RE: [SCA Newcomers] Huzahh, I Finished my first Tunic, and Cape
- One thing I want to emphasize strongly is that you don't need to buy expensive fabrics made from all-natural fibers to look "Period". As stated in the "Known World Handbook", page 38, under "Translating Mundane Necessities into Medieval Grace", "Look for things made of natural materials, or made to resemble them, [emphasis mine] like ...cloth that drapes well in soft, natural colors. It [again, emphasis mine] doesn't matter if the metal is aluminum or the cloth polyester, as long as the general appearance is right."
This same subheading goes on to state: "Then, consider money. In the SCA you are assumed to be a member of the Nobility, [I've heard it phrased as the 'Gentry', meaning not of Royal or Noble blood, but definitely above the peasantry!] a class which was typically richer for its era than you probably are for yours... and many of the things they valued are (in relative terms) just as expensive now as they were then. But all you need is the appearance. This means that you can substitute simulated gold and gems for the real thing, [again, emphasis mine] cotton or even artificial fibers for linen or silk, and so on."
(Being a bit of a nonconformist, and also being Irish - love a fight! - I went round and round with the Laurels in our area debating the relative positions of "purist" versus "practicality". They really looooved me!)
One thing - if you're going to buy upholstery material, watch out for the stuff that has a 'rubberized' backing - I've used it for simple garb, like an Amazigh (North African Berber) fringed shawl (had to make the fringe out of another fabric because the rubberized backing kept it from fraying) but for garments that you'll wear during the warmer months and/or close to the skin, use something more comfortable. If the weather at the event is especially hot, the rubberized stuff is MISerable!!!
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From: "Bhadra" <bhadradharma@...>
Most period garb was from wool or linen. Out here we use a lot of cheap
cotton, like broadcloth for tunics and pants.
Sheets are great because they are cotton. (which, there was cotton from
Egypt back then, sent on the trade routes from the Holy Land) Muslin is also
really good, unbleached muslin is fairly cheap. Ultrasuede is good and so
are fake furs. If you have a Joanne's Fabrics (or other local fabric
store) get on their email list and get their coupons, they always have some
great deals. Also check out upholstery fabric stores, they always have
clearance sales.... Unless you have a garb Nazi looking over your shoulder you should be able to get some good stuff out of them. .....
Gavin wrote: "I know sheets while they make good cheap garb, are not period as far as the cloth is concerened."
What would be a more period cloth substitute that one could still get
from a place such as this(thirft store/goodwill). I looked at curtains,
but most are made from similar "sheet" type cloth.
And as I am new to the sca, money is a very important factor in this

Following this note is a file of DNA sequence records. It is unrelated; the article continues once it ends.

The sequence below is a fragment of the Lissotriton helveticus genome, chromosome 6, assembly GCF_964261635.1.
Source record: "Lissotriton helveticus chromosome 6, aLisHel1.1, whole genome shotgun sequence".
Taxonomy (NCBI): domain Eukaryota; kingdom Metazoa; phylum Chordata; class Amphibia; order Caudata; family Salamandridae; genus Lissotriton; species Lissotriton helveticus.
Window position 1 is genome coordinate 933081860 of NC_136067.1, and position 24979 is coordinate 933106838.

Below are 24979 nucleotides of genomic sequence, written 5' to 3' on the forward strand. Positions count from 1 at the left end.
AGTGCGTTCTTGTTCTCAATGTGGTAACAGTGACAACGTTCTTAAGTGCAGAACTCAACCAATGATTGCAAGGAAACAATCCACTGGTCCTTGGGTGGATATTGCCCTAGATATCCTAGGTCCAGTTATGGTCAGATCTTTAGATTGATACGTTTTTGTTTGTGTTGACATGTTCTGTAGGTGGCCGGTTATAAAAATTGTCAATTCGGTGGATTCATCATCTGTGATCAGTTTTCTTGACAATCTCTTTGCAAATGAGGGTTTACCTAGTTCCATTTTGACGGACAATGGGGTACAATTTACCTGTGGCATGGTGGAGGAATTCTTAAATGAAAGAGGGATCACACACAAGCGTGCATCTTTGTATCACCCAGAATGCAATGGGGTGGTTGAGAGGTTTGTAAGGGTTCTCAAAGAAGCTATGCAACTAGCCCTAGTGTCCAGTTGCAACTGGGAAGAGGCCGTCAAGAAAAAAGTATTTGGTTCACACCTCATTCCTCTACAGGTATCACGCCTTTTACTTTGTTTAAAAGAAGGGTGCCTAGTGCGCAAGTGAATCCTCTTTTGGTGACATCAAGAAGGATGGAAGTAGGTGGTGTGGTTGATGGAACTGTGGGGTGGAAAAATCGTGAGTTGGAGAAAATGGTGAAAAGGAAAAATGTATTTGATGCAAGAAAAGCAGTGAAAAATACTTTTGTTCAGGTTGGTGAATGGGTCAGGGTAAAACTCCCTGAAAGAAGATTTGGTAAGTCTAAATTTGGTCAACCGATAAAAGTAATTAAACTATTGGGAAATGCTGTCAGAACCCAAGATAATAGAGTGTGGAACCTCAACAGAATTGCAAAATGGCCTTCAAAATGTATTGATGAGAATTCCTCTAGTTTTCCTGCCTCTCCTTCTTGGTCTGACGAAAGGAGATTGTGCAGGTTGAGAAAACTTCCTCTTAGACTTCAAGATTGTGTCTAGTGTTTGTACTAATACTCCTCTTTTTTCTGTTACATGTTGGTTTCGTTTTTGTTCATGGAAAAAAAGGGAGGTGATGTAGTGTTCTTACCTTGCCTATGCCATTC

hobby/lifestyle and I have been put on a pretty thin budget for the SCA,
by my financial advisor, a.k.a. my wife/spouse.
From: firstname.lastname@example.org [mailto:email@example.com]
On Behalf Of Carrie McGinnis
Sent: Tuesday, December 04, 2007 2:00 AM
Subject: Re: [SCA Newcomers] Huzahh, I Finished my first Tunic, and Cape
Congratulations and good work! I also practice new patterns and such on
sheets from my local thrift store. I find that it is extremely
it hurts less if I make a mistake, and besides, they're just so darned
to touch! :-)
Yahoo! Groups Links
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- --It's great that you were able to find many treasures to make your
garb with. A couple years ago through an associate,I was shown how to
make a t tunic dress with a couple different types of sleeves. I made
myself one and one for each of my daughters. My oldest daughter at
that time thought they were awesome.(We attended an event only this
one time)...... She is a very newcomer(2 weeks) to the whole SCA
thing that I didnt know until recently that she has been going to
meetings and fighter practice for archery. She quickly realized that
the type of sleeves of her dress got quite in the way of the bow
string. So off we go again to make a proper garb for her new
interest. We are hoping we have it sewn by Jan. 26th. Wish us luck.
Thanks .- In firstname.lastname@example.org, "George" <goakes@...>
> greetings group,
> This newcomer, has finished his first Tunic, and Cape. By cruzing
> thrift store, and the good will store, I was able to locate fabricon
> the cheap! A large round green tablecloth was easily turned into aplaid
> cape, and a Green cotton queen sized top sheet is the tunic. The
> fabric was a set of cloth curtains which I cut into strips for thetrim.
> A sewing machine found on Freecycle, and some thread, needle,
> and pins, from Michaels completed the list of items required tomake
> this garb. I posted pictures in the photos section, under Gavinfrom
> Kinkade's Tunic and Stuff
> I also made the Chainmaile coif last month by purchasing materials
> TheRingLord.com, I used Bright Aluminum for the coif so it wouldn'tbe
> to heavy, and hurt after a day of wearing.can
> Now to find some more period fabric...
> It is real simple once you get started, newcomers be not afraid!
> If a 40 year old man, who never used a sewing machine in his life
> make a tunic, so can you :)
> Peace all
> Gavin Kinkade
> Barony of Marcaster